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Licensed Unlicensed Requires Authentication Published by Oldenbourg Wissenschaftsverlag July 16, 2021

Sub-micron pupillometry for optical EEG measurements

Sub-Mikrometer Pupillometrie für optische EEG-Messungen
Niels-Ole Rohweder, Jan Gertheiss and Christian Rembe
From the journal tm - Technisches Messen

Abstract

Recent research indicates that a direct correlation exists between brain activity and oscillations of the pupil. A publication by Park and Whang shows measurements of excitations in the frequency range below 1 Hz. A similar correlation for frequencies between 1 Hz and 40 Hz has not yet been clarified. In order to evaluate small oscillations, a pupillometer with a spatial resolution of 1 µm is required, exceeding the specifications of existing systems. In this paper, we present a setup able to measure with such a resolution. We consider noise sources, and identify the quantisation noise due to finite pixel sizes as the fundamental noise source. We present a model to describe the quantisation noise, and show that our algorithm to measure the pupil diameter achieves a sub-pixel resolution of about half a pixel of the image or 12 µm. We further consider the processing gains from transforming the diameter time series into frequency space, and subsequently show that we can achieve a sub-micron resolution when measuring pupil oscillations, surpassing established pupillometry systems. This setup could allow for the development of a functional optical, fully-remote electroencephalograph (EEG). Such a device could be a valuable sensor in many areas of AI-based human-machine-interaction.

Zusammenfassung

Aktuelle Forschungsergebnisse deuten auf eine direkte Korrelation zwischen Gehirnaktivität und Pupillenoszillationen hin. Eine Veröffentlichung von Park und Whang untersucht Schwingungen im Frequenzbereich unter 1 Hz; eine ähnliche Korrelation bei Frequenzen zwischen 1 und 40 Hz ist noch ungeklärt. Zum Nachweis dieser Oszillationen wird jedoch ein Pupillometer mit einer Auflösung von 1 µm benötigt, was die Spezifikationen bestehender Systeme überschreitet. In diesem Beitrag präsentieren wir einen Aufbau, welcher mit einer solchen Auflösung messen kann. Wir betrachten mögliche Rauschquellen, und identifizieren das Quantisierungsrauschen, welches aufgrund der endlichen Pixelgröße der Kamera entsteht, als den fundamentalen Rauschbeitrag. Wir präsentieren ein theoretisches Modell, um das Quantisierungsrauschen der Kamera zu beschreiben, und zeigen, dass unser Algorithmus zur Bestimmung des Pupillendurchmessers eine Subpixel-Auflösung von ca. einem halben Bildpixel oder 12 µm erzielt. Für die Zeitreihen der Durchmesser betrachten wir den Verarbeitungsgewinn durch die Transformation in den Frequenzraum. Damit zeigen wir schließlich, wie eine sub-Mikrometer Auflösung bei der Messung von Pupillenoszillationen erreicht werden kann, und etablierte Pupillometriesysteme übertroffen werden. Dieser Aufbau könnte es ermöglichen, einen funktionsfähigen optischen, vollständig drahtlosen Elektroenzephalograph (EEG) zu entwickeln. Ein solches Gerät könnte ein wertvoller Sensor in vielen Bereichen KI-gestützter Mensch-Maschine-Interaktion sein.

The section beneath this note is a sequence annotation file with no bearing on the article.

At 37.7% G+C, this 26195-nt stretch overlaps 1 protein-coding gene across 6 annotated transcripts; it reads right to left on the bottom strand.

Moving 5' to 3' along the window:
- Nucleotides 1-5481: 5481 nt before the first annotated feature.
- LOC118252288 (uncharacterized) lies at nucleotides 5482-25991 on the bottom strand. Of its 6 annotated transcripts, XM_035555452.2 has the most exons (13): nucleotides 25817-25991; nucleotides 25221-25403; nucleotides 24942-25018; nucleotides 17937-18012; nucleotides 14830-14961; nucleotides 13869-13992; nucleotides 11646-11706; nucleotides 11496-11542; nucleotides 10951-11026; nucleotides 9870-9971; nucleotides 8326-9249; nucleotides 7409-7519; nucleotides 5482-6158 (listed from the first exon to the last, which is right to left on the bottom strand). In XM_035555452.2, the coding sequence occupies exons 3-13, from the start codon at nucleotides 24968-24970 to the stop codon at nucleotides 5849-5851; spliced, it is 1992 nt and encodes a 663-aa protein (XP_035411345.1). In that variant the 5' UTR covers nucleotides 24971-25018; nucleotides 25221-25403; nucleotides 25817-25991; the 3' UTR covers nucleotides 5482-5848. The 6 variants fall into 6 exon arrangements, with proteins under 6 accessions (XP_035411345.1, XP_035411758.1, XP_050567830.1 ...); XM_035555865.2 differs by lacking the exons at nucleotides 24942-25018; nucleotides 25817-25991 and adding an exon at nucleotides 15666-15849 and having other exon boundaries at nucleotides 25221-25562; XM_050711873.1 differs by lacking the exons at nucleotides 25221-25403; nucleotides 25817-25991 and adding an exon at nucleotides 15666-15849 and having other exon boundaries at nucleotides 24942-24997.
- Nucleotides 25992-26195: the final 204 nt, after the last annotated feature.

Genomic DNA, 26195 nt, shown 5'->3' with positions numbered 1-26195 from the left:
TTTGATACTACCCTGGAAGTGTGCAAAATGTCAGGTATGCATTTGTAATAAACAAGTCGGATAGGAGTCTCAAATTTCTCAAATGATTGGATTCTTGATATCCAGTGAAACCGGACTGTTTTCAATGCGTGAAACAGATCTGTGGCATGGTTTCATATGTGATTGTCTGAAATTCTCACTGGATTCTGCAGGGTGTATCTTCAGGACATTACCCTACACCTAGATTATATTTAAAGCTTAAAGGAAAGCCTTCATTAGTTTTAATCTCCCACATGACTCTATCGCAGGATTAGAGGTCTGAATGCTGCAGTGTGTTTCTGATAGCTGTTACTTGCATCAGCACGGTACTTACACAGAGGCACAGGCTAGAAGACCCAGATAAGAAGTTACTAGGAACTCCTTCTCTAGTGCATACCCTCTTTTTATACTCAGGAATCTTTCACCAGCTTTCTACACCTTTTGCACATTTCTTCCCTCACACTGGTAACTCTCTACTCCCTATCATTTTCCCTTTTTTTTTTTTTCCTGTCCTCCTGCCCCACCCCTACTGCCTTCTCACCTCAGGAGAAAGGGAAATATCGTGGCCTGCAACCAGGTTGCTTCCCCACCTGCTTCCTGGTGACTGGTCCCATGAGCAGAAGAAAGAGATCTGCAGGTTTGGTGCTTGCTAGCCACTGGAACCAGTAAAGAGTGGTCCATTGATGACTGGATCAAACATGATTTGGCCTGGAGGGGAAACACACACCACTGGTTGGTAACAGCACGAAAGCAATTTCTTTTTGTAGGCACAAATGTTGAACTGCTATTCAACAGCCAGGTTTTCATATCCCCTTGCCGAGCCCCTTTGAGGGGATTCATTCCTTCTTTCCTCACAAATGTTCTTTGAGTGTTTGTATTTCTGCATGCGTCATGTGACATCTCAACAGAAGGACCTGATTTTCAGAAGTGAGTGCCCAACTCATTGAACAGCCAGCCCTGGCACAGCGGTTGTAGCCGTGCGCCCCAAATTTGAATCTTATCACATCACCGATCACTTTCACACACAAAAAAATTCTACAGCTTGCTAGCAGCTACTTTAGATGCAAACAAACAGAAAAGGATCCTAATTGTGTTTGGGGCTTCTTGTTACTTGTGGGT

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Received: 2021-02-19
Accepted: 2021-06-29
Published Online: 2021-07-16
Published in Print: 2021-08-27

© 2021 Walter de Gruyter GmbH, Berlin/Boston

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